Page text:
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Tech Class

Getting Lost to Learn

Intermediate students in Burlington discover the world through an online geography guessing game that promotes collaboration.

By Stefan Dubowski
Photo: Matthew Liteplo

Photo of Ryan Henderson, Ontario Certified Teacher speaking with a group of young students. The students are seated at a table and working on computers.
Ryan Henderson, OCT, uses GeoGuessr as a springboard for geography lessons.

The Challenge: Help students appreciate global diversity.

The Solution: Introduce a web-based geography guessing game. Have students figure out not only where they are, but also strategies for navigation.

Lessons Learned: Ryan Henderson, OCT, wanted to help his students understand how vast and diverse the world is. So this Grade 8 math, language and social studies teacher at John William Boich Public School in Burlington, Ont., introduced a challenging and fun web activity: GeoGuessr (, a geography guessing game.

Here’s how Henderson frames it for students: You’ve just been parachuted into an unknown place somewhere around the globe. GeoGuessr players have to uncover clues to identify their location. The more accurate the guess, the more points they get.

Henderson’s class uses school-provided computers to play. Onscreen, the students are presented with an interface that looks similar to Google Street View, with panoramic photos of the location that players can navigate using a mouse. As they collect points in the game, the youngsters record their scores in a Google Sheets spreadsheet, vying for the top of the leaderboard.

A key tool for their research is a 15-point list, which the students created to zero in on the most telling characteristics of an area. One point, for instance, recommends they have a look at the road signs, posters and other written media in the vicinity. Players may be able to use those to identify the alphabet and language used.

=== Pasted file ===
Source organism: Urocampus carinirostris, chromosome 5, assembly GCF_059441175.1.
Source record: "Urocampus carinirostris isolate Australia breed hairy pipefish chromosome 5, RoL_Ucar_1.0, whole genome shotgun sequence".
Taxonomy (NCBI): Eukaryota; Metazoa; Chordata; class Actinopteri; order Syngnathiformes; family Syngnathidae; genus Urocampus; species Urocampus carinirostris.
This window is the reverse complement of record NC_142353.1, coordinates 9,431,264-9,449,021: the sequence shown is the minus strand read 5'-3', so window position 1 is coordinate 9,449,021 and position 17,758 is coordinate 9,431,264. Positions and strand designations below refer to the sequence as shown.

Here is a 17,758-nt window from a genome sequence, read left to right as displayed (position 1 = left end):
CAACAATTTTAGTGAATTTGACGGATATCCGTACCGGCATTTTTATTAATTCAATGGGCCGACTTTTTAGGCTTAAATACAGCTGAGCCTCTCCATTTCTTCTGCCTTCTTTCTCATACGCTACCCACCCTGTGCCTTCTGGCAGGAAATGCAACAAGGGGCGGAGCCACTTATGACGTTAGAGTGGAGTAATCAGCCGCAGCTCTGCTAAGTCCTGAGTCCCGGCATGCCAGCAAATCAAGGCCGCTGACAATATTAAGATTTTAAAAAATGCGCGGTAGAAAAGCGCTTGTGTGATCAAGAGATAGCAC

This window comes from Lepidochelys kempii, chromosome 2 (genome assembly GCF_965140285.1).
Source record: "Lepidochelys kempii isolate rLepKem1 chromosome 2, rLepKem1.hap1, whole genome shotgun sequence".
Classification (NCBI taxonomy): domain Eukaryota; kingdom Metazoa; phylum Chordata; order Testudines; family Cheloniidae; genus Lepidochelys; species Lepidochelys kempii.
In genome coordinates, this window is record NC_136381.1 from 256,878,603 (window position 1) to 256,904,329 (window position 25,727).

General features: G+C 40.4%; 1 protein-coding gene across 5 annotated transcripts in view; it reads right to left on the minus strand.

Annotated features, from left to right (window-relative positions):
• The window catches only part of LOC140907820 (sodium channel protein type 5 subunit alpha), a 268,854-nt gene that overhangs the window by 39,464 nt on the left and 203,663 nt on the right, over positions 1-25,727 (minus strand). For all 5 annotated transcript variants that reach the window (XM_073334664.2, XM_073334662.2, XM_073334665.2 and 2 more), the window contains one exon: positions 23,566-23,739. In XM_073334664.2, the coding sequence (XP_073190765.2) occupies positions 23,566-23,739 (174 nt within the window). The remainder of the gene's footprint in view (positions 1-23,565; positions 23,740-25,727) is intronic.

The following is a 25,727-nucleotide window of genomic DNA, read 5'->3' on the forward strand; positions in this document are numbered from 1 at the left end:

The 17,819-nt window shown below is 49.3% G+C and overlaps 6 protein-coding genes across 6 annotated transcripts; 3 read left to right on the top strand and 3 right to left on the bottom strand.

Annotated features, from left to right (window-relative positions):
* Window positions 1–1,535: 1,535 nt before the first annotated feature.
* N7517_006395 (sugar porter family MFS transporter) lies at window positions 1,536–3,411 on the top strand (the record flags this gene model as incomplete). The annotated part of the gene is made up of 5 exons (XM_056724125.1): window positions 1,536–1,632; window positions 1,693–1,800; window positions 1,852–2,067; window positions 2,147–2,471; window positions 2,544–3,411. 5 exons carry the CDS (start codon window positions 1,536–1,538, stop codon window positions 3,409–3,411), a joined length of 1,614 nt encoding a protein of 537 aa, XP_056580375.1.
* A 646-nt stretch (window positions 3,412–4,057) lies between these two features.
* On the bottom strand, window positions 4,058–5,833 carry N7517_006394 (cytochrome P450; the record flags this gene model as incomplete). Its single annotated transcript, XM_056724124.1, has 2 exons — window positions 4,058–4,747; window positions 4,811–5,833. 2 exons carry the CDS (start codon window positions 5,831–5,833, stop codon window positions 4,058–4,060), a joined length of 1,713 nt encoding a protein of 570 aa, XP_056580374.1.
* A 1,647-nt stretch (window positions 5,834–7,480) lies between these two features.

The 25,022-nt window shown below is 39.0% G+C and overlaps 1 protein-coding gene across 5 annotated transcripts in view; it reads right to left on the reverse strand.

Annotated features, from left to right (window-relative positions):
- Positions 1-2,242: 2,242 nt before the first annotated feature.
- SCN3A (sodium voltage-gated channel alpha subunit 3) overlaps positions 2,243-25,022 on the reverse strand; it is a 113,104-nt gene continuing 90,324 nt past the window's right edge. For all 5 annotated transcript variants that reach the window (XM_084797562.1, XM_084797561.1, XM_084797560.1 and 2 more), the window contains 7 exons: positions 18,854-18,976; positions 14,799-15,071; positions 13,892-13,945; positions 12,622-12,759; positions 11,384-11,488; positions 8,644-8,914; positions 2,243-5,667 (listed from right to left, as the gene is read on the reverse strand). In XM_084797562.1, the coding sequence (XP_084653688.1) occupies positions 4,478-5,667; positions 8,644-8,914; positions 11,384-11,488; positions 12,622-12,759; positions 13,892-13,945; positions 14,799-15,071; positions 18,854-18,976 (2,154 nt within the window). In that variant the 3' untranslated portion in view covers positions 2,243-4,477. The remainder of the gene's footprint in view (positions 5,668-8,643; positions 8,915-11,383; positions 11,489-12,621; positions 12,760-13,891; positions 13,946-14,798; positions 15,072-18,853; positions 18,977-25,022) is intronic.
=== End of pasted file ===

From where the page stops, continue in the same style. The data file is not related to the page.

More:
Spot by spot, the students see the world. “As they get deeper into the activity, they’re looking for landforms, evidence of weather patterns, people — how they dress, what cars they’re driving,” Henderson says.

They play individually. But that doesn’t mean they work alone.

“We capitalize on the multitude of languages that are spoken in the school,” Henderson says. For example, if a player discovers a sign written in Chinese, she can look for a classmate or teacher who knows how to read the language to decipher the message.

Some places are especially difficult to figure out. “The locations are randomly generated,” Henderson says. “The dreaded result is somewhere very rural with no signage … It’s an interesting challenge because with those areas, we can start to talk about environmental diversity.” He adds that you can contain your class’s GeoGuessr experience by specifying a location — just Toronto, or only Ontario, for instance. But he has his students play globally, for the added challenge.

Observations: Students never know where the game will take them, so they’re excited to discover new places. The game also helps strengthen their communication and collaboration skills.

Henderson has learned that sometimes it’s best when the teacher doesn’t give much direction. “I think the best critical thinking comes out of having fun with it, and the fun comes when the students have time to explore the game on their own.”

The College’s professional advisory Use of Electronic Communication and Social Media ( guides members’ professional judgment in the use of technology.

Helpful Hint: Consider having the students play in teams at first. That helps build their confidence, says Ryan Henderson, OCT. Teamwork also sets the stage for continued dialogue in class once the students start to play individually.

You Can Do It Too!

What You’ll Need:

Steps to Take:

  1. Have students develop a list of points to help them identify unknown locations.
  2. Have them play GeoGuessr in teams or individually.
  3. Encourage them to share info and to find additional resources online, in class or throughout the school.